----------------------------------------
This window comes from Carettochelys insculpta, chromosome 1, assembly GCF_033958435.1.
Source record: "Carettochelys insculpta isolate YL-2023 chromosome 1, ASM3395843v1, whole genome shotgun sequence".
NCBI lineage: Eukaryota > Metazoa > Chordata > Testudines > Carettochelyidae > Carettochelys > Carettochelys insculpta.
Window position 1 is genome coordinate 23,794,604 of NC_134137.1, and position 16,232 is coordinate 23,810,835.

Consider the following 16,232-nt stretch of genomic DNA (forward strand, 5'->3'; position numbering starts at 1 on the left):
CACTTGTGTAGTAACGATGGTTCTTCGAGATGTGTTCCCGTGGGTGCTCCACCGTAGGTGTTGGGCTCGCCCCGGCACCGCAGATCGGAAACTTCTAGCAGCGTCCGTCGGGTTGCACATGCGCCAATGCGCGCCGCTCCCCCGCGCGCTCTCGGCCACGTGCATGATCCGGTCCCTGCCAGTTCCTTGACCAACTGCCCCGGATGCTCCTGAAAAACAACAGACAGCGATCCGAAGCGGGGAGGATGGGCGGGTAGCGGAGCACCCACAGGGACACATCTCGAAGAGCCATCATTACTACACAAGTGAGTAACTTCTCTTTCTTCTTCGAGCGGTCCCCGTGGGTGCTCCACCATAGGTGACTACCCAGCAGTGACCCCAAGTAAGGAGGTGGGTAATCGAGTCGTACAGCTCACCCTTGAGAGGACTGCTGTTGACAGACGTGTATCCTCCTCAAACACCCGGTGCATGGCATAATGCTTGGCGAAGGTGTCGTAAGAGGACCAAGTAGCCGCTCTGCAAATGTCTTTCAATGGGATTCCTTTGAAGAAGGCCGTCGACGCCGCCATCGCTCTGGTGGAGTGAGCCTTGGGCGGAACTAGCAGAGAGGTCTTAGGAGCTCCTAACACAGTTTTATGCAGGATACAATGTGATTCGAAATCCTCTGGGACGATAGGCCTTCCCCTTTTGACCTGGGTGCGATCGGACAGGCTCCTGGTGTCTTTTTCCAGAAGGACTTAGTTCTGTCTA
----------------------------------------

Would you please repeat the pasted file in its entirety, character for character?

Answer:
This window comes from Carettochelys insculpta, chromosome 1, assembly GCF_033958435.1.
Source record: "Carettochelys insculpta isolate YL-2023 chromosome 1, ASM3395843v1, whole genome shotgun sequence".
NCBI lineage: Eukaryota > Metazoa > Chordata > Testudines > Carettochelyidae > Carettochelys > Carettochelys insculpta.
Window position 1 is genome coordinate 23,794,604 of NC_134137.1, and position 16,232 is coordinate 23,810,835.

Consider the following 16,232-nt stretch of genomic DNA (forward strand, 5'->3'; position numbering starts at 1 on the left):
CACTTGTGTAGTAACGATGGTTCTTCGAGATGTGTTCCCGTGGGTGCTCCACCGTAGGTGTTGGGCTCGCCCCGGCACCGCAGATCGGAAACTTCTAGCAGCGTCCGTCGGGTTGCACATGCGCCAATGCGCGCCGCTCCCCCGCGCGCTCTCGGCCACGTGCATGATCCGGTCCCTGCCAGTTCCTTGACCAACTGCCCCGGATGCTCCTGAAAAACAACAGACAGCGATCCGAAGCGGGGAGGATGGGCGGGTAGCGGAGCACCCACAGGGACACATCTCGAAGAGCCATCATTACTACACAAGTGAGTAACTTCTCTTTCTTCTTCGAGCGGTCCCCGTGGGTGCTCCACCATAGGTGACTACCCAGCAGTGACCCCAAGTAAGGAGGTGGGTAATCGAGTCGTACAGCTCACCCTTGAGAGGACTGCTGTTGACAGACGTGTATCCTCCTCAAACACCCGGTGCATGGCATAATGCTTGGCGAAGGTGTCGTAAGAGGACCAAGTAGCCGCTCTGCAAATGTCTTTCAATGGGATTCCTTTGAAGAAGGCCGTCGACGCCGCCATCGCTCTGGTGGAGTGAGCCTTGGGCGGAACTAGCAGAGAGGTCTTAGGAGCTCCTAACACAGTTTTATGCAGGATACAATGTGATTCGAAATCCTCTGGGACGATAGGCCTTCCCCTTTTGACCTGGGTGCGATCGGACAGGCTCCTGGTGTCTTTTTCCAGAAGGACTTAGTTCTGTCTA